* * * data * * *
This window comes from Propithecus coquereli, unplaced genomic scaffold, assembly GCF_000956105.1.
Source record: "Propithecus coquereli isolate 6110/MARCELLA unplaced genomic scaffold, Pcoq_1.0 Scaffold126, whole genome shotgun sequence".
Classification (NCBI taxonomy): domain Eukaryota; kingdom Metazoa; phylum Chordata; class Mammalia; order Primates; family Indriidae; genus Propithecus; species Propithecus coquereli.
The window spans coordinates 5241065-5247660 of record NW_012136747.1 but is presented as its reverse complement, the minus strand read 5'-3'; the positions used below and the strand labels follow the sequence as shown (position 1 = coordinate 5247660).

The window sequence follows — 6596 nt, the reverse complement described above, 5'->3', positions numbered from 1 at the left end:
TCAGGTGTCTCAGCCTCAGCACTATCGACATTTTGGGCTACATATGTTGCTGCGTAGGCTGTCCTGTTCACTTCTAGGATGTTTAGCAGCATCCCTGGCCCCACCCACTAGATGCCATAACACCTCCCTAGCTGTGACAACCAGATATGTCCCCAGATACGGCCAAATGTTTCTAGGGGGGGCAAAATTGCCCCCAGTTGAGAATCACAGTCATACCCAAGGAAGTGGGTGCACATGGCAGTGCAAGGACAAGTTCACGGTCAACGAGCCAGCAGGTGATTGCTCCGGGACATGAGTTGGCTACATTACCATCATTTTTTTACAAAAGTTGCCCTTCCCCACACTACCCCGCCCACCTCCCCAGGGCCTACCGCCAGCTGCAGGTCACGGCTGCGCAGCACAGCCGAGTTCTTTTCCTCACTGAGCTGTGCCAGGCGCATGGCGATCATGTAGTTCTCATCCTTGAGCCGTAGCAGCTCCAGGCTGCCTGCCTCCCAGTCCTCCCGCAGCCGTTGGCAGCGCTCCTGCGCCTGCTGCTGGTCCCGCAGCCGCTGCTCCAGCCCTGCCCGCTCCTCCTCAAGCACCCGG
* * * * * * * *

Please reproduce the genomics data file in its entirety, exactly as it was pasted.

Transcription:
This window comes from Propithecus coquereli, unplaced genomic scaffold, assembly GCF_000956105.1.
Source record: "Propithecus coquereli isolate 6110/MARCELLA unplaced genomic scaffold, Pcoq_1.0 Scaffold126, whole genome shotgun sequence".
Classification (NCBI taxonomy): domain Eukaryota; kingdom Metazoa; phylum Chordata; class Mammalia; order Primates; family Indriidae; genus Propithecus; species Propithecus coquereli.
The window spans coordinates 5241065-5247660 of record NW_012136747.1 but is presented as its reverse complement, the minus strand read 5'-3'; the positions used below and the strand labels follow the sequence as shown (position 1 = coordinate 5247660).

The window sequence follows — 6596 nt, the reverse complement described above, 5'->3', positions numbered from 1 at the left end:
TCAGGTGTCTCAGCCTCAGCACTATCGACATTTTGGGCTACATATGTTGCTGCGTAGGCTGTCCTGTTCACTTCTAGGATGTTTAGCAGCATCCCTGGCCCCACCCACTAGATGCCATAACACCTCCCTAGCTGTGACAACCAGATATGTCCCCAGATACGGCCAAATGTTTCTAGGGGGGGCAAAATTGCCCCCAGTTGAGAATCACAGTCATACCCAAGGAAGTGGGTGCACATGGCAGTGCAAGGACAAGTTCACGGTCAACGAGCCAGCAGGTGATTGCTCCGGGACATGAGTTGGCTACATTACCATCATTTTTTTACAAAAGTTGCCCTTCCCCACACTACCCCGCCCACCTCCCCAGGGCCTACCGCCAGCTGCAGGTCACGGCTGCGCAGCACAGCCGAGTTCTTTTCCTCACTGAGCTGTGCCAGGCGCATGGCGATCATGTAGTTCTCATCCTTGAGCCGTAGCAGCTCCAGGCTGCCTGCCTCCCAGTCCTCCCGCAGCCGTTGGCAGCGCTCCTGCGCCTGCTGCTGGTCCCGCAGCCGCTGCTCCAGCCCTGCCCGCTCCTCCTCAAGCACCCGG